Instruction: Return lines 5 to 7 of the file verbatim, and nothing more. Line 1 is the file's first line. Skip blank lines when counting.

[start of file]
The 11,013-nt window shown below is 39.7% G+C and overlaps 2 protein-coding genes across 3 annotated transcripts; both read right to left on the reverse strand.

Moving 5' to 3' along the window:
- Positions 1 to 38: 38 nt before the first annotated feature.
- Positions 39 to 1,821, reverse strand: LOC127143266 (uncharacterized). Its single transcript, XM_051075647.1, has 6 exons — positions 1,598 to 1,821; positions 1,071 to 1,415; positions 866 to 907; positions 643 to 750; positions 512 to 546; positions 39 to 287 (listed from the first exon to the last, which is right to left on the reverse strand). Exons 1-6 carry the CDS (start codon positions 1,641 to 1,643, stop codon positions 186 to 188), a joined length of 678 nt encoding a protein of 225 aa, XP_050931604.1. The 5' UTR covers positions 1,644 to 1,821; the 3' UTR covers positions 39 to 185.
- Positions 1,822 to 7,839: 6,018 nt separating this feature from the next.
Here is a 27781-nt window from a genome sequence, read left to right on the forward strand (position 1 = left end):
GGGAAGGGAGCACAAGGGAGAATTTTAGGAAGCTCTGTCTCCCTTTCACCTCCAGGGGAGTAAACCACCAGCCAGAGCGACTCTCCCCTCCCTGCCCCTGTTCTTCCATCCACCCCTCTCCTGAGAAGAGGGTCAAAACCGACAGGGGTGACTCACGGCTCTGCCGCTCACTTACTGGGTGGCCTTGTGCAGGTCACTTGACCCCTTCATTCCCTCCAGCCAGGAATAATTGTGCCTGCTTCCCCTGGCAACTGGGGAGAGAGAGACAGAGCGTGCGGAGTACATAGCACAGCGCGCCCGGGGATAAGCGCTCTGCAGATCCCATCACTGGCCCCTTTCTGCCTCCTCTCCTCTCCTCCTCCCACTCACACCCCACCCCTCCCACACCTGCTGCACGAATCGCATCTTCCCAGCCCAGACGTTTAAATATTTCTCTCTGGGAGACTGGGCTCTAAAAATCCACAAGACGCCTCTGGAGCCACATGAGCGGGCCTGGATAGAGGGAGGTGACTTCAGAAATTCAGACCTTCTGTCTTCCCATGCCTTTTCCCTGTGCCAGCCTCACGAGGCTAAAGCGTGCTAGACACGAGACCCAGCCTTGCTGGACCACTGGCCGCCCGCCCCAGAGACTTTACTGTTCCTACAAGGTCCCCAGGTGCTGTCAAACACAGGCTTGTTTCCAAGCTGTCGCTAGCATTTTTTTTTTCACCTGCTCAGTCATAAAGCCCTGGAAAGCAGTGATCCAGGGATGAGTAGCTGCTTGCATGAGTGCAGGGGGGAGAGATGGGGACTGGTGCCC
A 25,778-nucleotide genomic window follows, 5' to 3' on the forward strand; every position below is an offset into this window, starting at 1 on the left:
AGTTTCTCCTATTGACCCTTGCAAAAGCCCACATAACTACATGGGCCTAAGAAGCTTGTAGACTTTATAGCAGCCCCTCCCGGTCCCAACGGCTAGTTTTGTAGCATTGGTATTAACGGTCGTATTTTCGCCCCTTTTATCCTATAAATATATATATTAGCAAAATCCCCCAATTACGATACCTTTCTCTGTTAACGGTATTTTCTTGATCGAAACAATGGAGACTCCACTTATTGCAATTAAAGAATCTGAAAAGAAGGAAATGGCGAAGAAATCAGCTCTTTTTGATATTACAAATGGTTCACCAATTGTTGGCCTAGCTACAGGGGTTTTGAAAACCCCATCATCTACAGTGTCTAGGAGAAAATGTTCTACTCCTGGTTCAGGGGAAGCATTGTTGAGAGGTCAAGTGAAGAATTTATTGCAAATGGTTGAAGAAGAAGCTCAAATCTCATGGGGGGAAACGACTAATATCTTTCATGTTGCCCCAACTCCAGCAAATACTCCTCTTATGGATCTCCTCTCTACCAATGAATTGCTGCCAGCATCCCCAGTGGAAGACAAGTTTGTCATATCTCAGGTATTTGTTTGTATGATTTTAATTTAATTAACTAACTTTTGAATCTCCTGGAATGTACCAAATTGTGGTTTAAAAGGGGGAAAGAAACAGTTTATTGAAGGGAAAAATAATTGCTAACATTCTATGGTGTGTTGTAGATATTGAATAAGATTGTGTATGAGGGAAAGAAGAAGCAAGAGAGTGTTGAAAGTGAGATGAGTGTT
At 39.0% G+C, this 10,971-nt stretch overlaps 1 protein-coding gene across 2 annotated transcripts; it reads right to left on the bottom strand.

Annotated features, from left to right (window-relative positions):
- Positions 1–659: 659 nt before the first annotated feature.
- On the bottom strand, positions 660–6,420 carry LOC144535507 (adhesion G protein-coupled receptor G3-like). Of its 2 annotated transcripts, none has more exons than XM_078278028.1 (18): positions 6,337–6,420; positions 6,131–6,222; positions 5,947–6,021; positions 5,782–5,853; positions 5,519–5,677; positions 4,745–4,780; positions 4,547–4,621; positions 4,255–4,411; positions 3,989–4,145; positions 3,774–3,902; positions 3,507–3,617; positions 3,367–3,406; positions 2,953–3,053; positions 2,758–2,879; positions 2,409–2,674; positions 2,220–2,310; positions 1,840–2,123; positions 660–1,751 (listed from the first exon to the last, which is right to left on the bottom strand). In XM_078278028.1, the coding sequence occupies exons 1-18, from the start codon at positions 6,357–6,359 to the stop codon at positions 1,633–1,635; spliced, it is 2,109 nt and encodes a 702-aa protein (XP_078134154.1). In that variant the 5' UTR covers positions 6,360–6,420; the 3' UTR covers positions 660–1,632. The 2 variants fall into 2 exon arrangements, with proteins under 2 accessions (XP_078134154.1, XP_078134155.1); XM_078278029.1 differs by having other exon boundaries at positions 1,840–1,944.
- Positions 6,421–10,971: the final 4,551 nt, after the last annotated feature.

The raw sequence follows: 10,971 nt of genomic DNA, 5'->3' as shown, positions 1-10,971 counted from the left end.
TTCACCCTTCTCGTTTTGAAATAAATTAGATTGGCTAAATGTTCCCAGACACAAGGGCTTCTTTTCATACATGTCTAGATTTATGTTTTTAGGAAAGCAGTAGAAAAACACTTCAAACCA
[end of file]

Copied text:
- Positions 1,822 to 7,839: 6,018 nt separating this feature from the next.
Here is a 27781-nt window from a genome sequence, read left to right on the forward strand (position 1 = left end):
GGGAAGGGAGCACAAGGGAGAATTTTAGGAAGCTCTGTCTCCCTTTCACCTCCAGGGGAGTAAACCACCAGCCAGAGCGACTCTCCCCTCCCTGCCCCTGTTCTTCCATCCACCCCTCTCCTGAGAAGAGGGTCAAAACCGACAGGGGTGACTCACGGCTCTGCCGCTCACTTACTGGGTGGCCTTGTGCAGGTCACTTGACCCCTTCATTCCCTCCAGCCAGGAATAATTGTGCCTGCTTCCCCTGGCAACTGGGGAGAGAGAGACAGAGCGTGCGGAGTACATAGCACAGCGCGCCCGGGGATAAGCGCTCTGCAGATCCCATCACTGGCCCCTTTCTGCCTCCTCTCCTCTCCTCCTCCCACTCACACCCCACCCCTCCCACACCTGCTGCACGAATCGCATCTTCCCAGCCCAGACGTTTAAATATTTCTCTCTGGGAGACTGGGCTCTAAAAATCCACAAGACGCCTCTGGAGCCACATGAGCGGGCCTGGATAGAGGGAGGTGACTTCAGAAATTCAGACCTTCTGTCTTCCCATGCCTTTTCCCTGTGCCAGCCTCACGAGGCTAAAGCGTGCTAGACACGAGACCCAGCCTTGCTGGACCACTGGCCGCCCGCCCCAGAGACTTTACTGTTCCTACAAGGTCCCCAGGTGCTGTCAAACACAGGCTTGTTTCCAAGCTGTCGCTAGCATTTTTTTTTTCACCTGCTCAGTCATAAAGCCCTGGAAAGCAGTGATCCAGGGATGAGTAGCTGCTTGCATGAGTGCAGGGGGGAGAGATGGGGACTGGTGCCC